So what was it? Well, I guess I would explain it this way: In sports — and especially in baseball — we like to count things. We like to count the hits. We like to count the runs scored. We like to count the runs driven in. Over time, we have grown to count other things — like consecutive games with hits or times that a pitcher holds a lead in the ninth inning. It’s our nature as baseball fans. For 50 years, the New York Mets had never done something that thrills us as baseball fans; they had never pitched a game without allowing a hit. It’s a rare occurrence, and it has special meaning, perhaps because of the tension in those final innings, when we wonder: “Will he or won’t he?”

For 50 years, with the Mets, the answer was always: “No, he won’t.”

On Friday night, finally, the answer was: “Yes, he will.”

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27 Responses to No Mo No No-Nos (Mets Edition)

  1. clemenx says:

    I agree about context.

    I am Venezuelan AND a Mets fan. I’m stupidly happy mostly for the Mets fan part, to be honest I really don’t care about Johan’s and myself’s nationality at all right now. The no-no it’s obviously a big story here but people don’t understand why I’m extra happy this really means a lot for us Mets fans.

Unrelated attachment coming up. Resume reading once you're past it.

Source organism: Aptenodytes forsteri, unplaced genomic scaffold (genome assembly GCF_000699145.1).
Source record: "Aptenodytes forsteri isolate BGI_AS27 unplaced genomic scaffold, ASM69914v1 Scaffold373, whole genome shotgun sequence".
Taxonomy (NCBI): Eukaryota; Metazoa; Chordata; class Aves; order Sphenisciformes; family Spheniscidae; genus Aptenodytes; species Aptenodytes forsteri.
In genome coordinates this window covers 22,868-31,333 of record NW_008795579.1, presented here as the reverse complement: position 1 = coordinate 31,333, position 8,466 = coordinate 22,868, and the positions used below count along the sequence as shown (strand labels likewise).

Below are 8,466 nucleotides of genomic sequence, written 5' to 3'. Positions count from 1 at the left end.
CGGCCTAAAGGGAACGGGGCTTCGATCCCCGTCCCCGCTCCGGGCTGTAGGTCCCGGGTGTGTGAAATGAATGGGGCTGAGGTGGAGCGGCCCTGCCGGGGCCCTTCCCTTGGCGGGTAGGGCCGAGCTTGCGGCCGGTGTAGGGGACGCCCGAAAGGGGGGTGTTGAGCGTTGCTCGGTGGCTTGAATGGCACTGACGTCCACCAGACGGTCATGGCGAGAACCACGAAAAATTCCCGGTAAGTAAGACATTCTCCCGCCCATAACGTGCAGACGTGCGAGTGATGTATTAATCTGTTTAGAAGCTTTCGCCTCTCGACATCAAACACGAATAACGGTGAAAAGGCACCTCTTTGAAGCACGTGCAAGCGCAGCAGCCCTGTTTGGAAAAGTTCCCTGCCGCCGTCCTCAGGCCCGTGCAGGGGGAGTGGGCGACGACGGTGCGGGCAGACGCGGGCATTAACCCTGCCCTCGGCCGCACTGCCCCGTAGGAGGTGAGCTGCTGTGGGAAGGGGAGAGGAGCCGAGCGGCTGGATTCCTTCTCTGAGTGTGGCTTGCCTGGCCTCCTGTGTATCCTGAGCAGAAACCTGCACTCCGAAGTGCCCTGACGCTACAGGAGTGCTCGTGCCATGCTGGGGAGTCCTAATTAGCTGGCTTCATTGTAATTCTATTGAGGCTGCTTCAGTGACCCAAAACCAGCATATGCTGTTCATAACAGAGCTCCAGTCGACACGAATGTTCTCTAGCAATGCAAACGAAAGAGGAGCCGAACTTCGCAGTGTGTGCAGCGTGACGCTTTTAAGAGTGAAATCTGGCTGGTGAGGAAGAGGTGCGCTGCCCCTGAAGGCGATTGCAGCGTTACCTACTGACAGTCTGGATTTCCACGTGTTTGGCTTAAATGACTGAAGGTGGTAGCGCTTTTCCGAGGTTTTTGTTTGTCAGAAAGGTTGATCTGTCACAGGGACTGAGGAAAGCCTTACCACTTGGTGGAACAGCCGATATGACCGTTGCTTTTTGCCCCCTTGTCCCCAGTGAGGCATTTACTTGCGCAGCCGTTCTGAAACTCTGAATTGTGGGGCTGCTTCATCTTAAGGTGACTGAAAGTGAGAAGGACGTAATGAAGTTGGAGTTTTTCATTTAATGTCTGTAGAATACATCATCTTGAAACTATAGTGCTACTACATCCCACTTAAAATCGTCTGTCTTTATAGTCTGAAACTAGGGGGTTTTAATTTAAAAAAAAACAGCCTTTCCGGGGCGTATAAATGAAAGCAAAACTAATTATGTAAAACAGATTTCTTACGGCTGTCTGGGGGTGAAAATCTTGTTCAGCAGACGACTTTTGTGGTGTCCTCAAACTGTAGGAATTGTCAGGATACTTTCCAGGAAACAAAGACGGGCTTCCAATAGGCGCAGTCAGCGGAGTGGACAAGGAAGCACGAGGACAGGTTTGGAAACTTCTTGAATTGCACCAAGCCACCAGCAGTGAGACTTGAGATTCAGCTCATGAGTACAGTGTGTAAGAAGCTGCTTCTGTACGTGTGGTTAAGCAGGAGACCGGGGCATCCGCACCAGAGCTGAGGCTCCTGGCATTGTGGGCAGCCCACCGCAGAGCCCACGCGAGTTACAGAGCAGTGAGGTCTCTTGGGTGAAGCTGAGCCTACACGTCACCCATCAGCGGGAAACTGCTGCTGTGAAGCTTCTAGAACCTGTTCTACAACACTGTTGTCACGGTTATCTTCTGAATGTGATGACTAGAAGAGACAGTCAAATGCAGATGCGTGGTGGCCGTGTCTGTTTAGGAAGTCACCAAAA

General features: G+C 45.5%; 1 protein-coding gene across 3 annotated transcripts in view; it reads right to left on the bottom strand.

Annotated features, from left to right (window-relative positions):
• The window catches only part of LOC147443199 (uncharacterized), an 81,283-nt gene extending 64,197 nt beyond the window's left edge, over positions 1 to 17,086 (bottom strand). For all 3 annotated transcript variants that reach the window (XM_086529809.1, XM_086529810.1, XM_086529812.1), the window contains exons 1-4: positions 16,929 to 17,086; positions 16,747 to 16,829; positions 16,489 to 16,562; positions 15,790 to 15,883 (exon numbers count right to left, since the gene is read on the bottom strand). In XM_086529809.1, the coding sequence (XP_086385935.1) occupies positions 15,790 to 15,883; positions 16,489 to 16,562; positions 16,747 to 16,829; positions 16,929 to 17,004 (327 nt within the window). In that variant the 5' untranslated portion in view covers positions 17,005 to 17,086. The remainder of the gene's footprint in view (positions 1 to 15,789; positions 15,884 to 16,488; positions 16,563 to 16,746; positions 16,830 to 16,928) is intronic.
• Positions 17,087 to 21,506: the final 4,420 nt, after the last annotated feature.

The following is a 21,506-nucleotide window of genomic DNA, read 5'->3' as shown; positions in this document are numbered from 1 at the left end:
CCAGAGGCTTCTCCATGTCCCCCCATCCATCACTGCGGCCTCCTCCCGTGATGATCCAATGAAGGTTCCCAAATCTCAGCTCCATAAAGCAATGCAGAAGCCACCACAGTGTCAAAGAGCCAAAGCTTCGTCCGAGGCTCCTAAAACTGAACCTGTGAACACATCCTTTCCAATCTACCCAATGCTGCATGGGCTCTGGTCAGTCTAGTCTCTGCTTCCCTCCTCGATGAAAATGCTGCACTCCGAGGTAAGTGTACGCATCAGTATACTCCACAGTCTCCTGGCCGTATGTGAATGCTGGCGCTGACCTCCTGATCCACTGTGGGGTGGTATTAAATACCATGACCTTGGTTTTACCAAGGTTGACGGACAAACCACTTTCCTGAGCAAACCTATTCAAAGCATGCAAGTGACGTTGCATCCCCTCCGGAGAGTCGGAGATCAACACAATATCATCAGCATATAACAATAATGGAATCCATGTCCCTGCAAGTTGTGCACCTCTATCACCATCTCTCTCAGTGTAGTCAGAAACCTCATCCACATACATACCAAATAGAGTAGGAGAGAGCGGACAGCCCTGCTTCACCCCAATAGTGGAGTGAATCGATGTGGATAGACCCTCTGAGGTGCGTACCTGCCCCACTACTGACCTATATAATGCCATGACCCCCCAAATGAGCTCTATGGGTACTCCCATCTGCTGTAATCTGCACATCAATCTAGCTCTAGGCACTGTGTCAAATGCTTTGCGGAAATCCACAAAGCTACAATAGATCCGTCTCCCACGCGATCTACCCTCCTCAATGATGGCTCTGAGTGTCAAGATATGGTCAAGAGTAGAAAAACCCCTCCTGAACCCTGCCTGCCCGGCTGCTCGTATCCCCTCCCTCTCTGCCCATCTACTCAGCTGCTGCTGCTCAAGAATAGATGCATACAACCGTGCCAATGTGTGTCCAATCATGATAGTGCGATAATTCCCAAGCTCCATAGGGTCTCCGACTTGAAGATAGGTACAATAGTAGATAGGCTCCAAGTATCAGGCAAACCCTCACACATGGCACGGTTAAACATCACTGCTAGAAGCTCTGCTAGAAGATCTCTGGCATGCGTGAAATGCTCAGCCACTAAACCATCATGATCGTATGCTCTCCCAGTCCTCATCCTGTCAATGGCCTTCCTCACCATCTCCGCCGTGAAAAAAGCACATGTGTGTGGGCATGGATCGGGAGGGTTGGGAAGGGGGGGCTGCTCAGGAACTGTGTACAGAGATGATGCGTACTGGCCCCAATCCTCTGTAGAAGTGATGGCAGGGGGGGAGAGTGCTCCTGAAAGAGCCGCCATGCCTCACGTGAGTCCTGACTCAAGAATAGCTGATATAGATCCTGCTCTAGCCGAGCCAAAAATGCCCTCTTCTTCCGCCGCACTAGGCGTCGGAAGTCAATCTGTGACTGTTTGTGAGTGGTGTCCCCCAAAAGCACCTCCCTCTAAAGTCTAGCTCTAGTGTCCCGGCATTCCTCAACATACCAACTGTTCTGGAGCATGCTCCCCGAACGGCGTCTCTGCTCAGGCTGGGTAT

2. Kerry says:

    Oh Joe…how is it that you ALWAYS fine the right chord? This article could have gone in a thousand directions, but identifying the context of the streak in the Mets’ (and their fans) identity is absolutely the right way to go. Another fantastic job. My wife thinks I’m absolutely absurd for getting so worked up about this stuff, but you get me.

  3. David says:

    HOF Cases:

    (Dave Stieb)+(20 Years)=(Johan Santana)

  4. garik16 says:

    You’re right it’s about context. It wasn’t just that Seaver didn’t have a Mets No-No, but that he had one after the infamous trade to the Reds. It wasn’t just that Gooden – supposed to be the next Seaver – or Cone – Met Ace – failed to get No-Nos for the Mets, it’s that they did them afterwards for the hated Yankees.